FIGS. 4 and 5 show the mentioned relationship between two consecutive frame that are dithered. Comparing the first frame of FIG. 4 with the second frame of FIG. 5, it may be found that the respective pairs of scanning lines of the second frame are an inverted version of the corresponding pairs of scanning lines of the first frame. For example, a pair of scanning lines F1 and G1 of the first frame corresponds to a pair of scanning lines g1 and f1 of the second frame, respectively, and the pair of scanning lines f1 and g1 of the second frame may be derived only with inverse of the pair of scanning lines F1 and G1 of the first frame. Likely, inverse of F2 and G2 may produce f2 and g2.

A dither method 600 for an analog signal is shown in FIG. 6. A clock signal is first generated at procedure 602. The clock signal is then divided by a ratio conforming to P/N at procedure 604. As an example, the ratio conforms to 1/2N. In addition, the ratio is periodically varied so that the derived clock signal is a variable frequency signal. In each cycle of the variable frequency signal, there are a plurality of different frequencies. Also, respective cycles have different phases.

The variable frequency signal is combined with the analog signal at procedure 606, thereby generating a dithered analog signal. Moreover, the dithered analog signal is sampled in response to the clock signal and is converted into a digital signal, which is implemented at procedure 608. The method of the present invention may also be applied to process analog audio signals and analog video signals. Preferably, a digital TV video signal with reduced quantizing error is achieved using the method of the present invention.

One skilled in the art will recognize that the above described functions and components are somewhat more complex than represented by the present block diagrams, however from the disclosure and teachings herein, taken with the available applications literature available from the manufacturers of the suggested components, or from other components which may be substituted as will be known from the above disclosure, the construction of a practical and operatable device will be well within the capability of one skilled in the art without resorting to further invention or undue experimentation.

It will also be understood that the previous descriptions and explanations are given by way of example, and that numerous changes in the combinations of elements and functions as well as changes in design may be made without departing from the spirit and scope of the invention as hereinafter claimed. For example, an available periodic signal, other than a clock generator included in the dither device, may be used to generate the dither signal. The frequency-dividing ratio may also be adjusted so that the ratio is not periodically repeated. These and other modifications to and variations upon the embodiments described above are provided for by the present invention, the scope of which is limited only by the following claims.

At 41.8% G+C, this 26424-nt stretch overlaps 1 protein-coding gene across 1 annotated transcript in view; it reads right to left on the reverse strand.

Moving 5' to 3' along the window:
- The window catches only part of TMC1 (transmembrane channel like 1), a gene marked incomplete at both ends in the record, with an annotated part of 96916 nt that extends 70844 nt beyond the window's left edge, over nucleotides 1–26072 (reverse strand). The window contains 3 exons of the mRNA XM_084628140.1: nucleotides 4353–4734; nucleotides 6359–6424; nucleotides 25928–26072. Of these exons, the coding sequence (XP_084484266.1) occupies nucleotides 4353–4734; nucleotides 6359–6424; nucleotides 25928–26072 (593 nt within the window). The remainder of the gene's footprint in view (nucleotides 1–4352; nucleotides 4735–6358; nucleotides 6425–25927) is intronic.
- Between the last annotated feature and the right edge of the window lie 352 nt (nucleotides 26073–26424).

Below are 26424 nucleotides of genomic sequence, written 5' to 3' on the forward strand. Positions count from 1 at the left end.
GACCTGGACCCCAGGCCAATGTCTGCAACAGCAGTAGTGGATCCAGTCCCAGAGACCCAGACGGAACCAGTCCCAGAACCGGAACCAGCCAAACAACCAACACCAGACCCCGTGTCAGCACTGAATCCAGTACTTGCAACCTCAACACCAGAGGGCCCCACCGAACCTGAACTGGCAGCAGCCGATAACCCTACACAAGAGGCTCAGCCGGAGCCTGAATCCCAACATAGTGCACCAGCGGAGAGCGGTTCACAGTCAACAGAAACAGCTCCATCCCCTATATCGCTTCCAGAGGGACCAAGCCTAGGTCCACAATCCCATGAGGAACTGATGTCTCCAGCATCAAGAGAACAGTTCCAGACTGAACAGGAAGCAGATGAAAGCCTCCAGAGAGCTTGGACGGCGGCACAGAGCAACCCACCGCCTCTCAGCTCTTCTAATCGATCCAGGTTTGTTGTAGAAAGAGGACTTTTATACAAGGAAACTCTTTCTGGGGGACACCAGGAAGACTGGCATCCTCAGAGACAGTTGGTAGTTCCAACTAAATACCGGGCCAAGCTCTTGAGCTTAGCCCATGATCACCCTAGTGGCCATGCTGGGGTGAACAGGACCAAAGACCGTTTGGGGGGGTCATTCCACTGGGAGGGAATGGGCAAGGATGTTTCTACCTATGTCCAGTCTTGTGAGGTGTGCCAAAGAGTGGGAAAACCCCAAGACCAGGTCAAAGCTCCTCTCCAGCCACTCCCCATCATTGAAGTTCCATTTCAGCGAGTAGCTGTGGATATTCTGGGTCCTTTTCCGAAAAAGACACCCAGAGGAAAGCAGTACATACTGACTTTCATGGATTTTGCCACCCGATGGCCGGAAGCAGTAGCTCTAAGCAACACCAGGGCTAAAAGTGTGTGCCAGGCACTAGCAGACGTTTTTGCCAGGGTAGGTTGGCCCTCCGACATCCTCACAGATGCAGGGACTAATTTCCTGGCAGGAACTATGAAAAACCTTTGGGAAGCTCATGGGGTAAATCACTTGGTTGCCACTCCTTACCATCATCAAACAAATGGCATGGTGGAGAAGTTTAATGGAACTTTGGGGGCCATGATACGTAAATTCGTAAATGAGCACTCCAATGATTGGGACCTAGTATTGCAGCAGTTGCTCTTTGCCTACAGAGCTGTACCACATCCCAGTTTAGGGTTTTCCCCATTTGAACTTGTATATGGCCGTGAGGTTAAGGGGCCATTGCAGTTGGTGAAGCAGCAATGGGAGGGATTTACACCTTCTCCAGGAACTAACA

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Referenced by
Citing PatentFiling datePublication dateApplicantTitle
US6084982 *Dec 17, 1997Jul 4, 2000Philips Electronics North America Corp.Method of chroma-keying for a digital video compression system
US7696910 *Feb 29, 2008Apr 13, 2010Nec Electronics CorporationDither circuit and analog digital converter having dither circuit
Classifications
U.S. Classification348/574, 375/E07.207, 341/131
International ClassificationH03M1/06, H03M1/12, H04N7/26
Cooperative ClassificationH04N19/00945, H03M1/12, H03M1/0639
European ClassificationH03M1/06M7A1, H04N7/26Z6
Legal Events
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Aug 23, 2010FPAYFee payment
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Aug 23, 2010SULPSurcharge for late payment
Year of fee payment: 11
Jun 14, 2010REMIMaintenance fee reminder mailed
May 2, 2006FPAYFee payment
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Dec 12, 2001FPAYFee payment
Year of fee payment: 4
Apr 20, 1998ASAssignment
Owner name: COOPER, J. CARL, CALIFORNIA
Free format text: ASSIGNMENT OF ASSIGNORS INTEREST;ASSIGNOR:LOWE, VIRGIL L.;REEL/FRAME:009141/0217
Effective date: 19980406